Actually that’s just made me think of something else. What would happen in your model if the jury had agreed on guilty but were then hopelessly split on what offence it was that they’d found the guy guilty of? That would be unfair to the defendant but also to the victim. Again, another reason for tasking juries with deciding if the prosecution proved its case and nothing more.

          Only once they had made a Guilty decision would the jury then go on to evaluate the level of that guilt on the offence-scale, using the evidence presented to establish the absolute offence.

          See above. Not their job, and I think with good reason. I would be most reluctant to submit to a jury that gets to decide what I’m guilty of rather than whether I’m guilty of what I’m accused of, and I’d be very afraid if I was dragged in front of one.

          But it is a very different question from the current one asked of a jury, hence the likelihood of unbalanced outcome would be reduced.

          Absolutely, but as I’ve said the unbalanced nature is not a bug but a feature. The system is that way on purpose to protect the innocent, it’s just unfortunate that it’s impossible to protect the innocent without some of the guilty escaping justice. However, better that than the other way round.

          • Mudplugger
            December 13, 2011 at 8:27 pm

            Like your ‘hung’ jury, we’ll agree to differ, but good debating fodder.

  4. December 13, 2011 at 9:45 am

    I suppose they think that we don’t remember that when they got rid of the death penalty for murder they promised us a life sentence for the convicted and that “life would mean life”, none of this ten year standard tariff nonsense.

    What would be the situation, under the new propoposals, of a Transgender person murdering a Normo in a fit of self-pitying rage? Would that be a hate murder?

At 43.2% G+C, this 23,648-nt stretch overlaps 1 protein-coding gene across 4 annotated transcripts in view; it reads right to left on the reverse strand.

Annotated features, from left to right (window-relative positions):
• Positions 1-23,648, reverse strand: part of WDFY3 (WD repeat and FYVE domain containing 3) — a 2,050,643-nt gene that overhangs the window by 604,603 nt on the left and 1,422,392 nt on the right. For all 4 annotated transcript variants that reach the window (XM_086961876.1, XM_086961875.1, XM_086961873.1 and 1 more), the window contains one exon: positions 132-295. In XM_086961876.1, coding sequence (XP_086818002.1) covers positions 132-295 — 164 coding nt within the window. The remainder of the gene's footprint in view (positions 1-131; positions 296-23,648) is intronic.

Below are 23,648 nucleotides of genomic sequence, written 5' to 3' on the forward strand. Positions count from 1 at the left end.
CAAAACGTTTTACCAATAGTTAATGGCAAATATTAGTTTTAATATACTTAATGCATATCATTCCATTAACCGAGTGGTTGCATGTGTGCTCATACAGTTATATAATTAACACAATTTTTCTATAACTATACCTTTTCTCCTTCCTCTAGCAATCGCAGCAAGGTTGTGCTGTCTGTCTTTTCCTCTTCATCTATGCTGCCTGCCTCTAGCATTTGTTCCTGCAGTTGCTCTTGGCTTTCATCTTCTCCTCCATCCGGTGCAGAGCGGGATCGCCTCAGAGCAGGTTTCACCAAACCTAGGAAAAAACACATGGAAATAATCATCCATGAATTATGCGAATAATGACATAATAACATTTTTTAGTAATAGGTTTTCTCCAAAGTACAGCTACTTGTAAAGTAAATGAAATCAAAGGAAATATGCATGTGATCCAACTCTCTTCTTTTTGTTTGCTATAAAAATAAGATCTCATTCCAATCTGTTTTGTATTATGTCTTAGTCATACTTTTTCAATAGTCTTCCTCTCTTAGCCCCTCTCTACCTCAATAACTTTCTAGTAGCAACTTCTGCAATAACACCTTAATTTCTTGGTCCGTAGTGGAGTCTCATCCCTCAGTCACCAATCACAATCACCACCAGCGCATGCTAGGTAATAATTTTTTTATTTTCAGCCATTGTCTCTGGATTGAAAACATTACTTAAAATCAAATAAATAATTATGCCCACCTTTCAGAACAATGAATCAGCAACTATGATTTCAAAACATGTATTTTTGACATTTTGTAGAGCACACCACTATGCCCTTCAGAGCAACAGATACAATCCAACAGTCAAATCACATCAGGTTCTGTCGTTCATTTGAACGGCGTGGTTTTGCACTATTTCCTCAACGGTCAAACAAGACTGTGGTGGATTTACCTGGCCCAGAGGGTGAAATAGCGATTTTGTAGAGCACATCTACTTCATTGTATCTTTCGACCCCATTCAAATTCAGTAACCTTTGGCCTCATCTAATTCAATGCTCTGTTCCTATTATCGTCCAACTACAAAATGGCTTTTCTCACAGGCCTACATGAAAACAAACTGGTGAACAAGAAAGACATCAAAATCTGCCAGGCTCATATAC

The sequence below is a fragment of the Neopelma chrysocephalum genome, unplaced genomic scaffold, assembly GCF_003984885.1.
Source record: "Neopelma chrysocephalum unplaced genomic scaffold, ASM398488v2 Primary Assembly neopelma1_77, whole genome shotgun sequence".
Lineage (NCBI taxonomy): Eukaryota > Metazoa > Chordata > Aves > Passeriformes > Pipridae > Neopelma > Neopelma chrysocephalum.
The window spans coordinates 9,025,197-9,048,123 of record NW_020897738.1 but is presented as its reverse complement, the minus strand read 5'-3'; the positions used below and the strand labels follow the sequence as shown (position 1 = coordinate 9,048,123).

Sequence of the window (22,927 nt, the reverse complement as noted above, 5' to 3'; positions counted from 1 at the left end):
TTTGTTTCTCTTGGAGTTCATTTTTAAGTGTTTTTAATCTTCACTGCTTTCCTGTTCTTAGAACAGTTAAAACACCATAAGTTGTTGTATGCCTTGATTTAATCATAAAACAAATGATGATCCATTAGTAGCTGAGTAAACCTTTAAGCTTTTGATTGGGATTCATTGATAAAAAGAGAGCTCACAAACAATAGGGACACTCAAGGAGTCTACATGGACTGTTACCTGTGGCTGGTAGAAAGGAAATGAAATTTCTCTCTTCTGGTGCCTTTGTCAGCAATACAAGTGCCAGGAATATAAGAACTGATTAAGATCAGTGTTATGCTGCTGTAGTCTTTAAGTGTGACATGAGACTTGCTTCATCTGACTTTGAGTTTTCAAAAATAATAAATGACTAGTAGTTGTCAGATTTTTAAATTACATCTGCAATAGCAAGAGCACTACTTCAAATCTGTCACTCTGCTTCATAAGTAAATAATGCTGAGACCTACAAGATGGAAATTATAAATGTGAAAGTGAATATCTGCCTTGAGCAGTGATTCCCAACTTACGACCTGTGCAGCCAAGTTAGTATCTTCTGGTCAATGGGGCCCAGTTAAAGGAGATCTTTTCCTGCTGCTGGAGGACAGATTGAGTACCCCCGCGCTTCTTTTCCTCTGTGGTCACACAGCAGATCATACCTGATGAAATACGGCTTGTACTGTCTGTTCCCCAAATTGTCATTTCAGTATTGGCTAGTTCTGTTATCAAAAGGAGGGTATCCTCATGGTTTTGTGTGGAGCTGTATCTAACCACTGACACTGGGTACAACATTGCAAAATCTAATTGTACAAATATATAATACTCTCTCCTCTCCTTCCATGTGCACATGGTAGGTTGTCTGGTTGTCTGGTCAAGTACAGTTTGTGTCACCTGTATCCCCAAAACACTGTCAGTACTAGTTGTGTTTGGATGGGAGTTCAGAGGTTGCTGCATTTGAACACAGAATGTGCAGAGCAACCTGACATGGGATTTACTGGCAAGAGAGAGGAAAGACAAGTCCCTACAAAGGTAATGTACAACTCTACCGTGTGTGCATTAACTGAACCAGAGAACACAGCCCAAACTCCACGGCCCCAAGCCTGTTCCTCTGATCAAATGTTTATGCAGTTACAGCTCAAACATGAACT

5. john in cheshire
    December 13, 2011 at 10:23 am

    On the plus side, when we finally get around to actually stringing up all the looters and destroyers of our nation, we won’t be punished too harshly (if we are caught, that is). So, I think they are making revolution a little easier for us.

  6. Jiks
    December 13, 2011 at 12:43 pm

    “My take is that there should BE no ‘aggravating factors’ other than those used in the commission of the crime – a tariff for malice aforethought and planning, for torture before death, for attempts to evade capture – but nothing for why the victim was chosen.”

    This, with you 100% there. Everyone’s life has the same value to them, even if they they have a low hand in the game of victimhood poker. Also conviction for murder should mean life IMO so this whole idea is wrong on every level.

  7. December 13, 2011 at 1:06 pm

    I cannot for the life of me understand why we appear to have gone back to a system of classifying victims as more victim-y than others.

    I can understand the sweep of emotion when the victim is very young, old or otherwise vulnerable but that’s not the correct rational response. It’s simple to test this: would we again accept a weregild system which explicitly assigned different monetary values to the lives of different victims? The answer ought to be ‘no’ but as far as I can tell it is ‘yes’.

    If we won’t accept it when there are monetary numbers attached, why accept it just because the tariff is in years rather than guineas?

  8. Dave
    December 13, 2011 at 10:42 pm

    There always has been an ‘aggravating factor’ in these cases – ‘with malice aforethought’ which makes it murder rather than a lesser offence, such as manslaughter, and this is the only one that should be considered. As to any other aggravating factors, the victim is no less dead regardless of their skin colour, religion or sexual orientation, so these shouldn’t even be considered.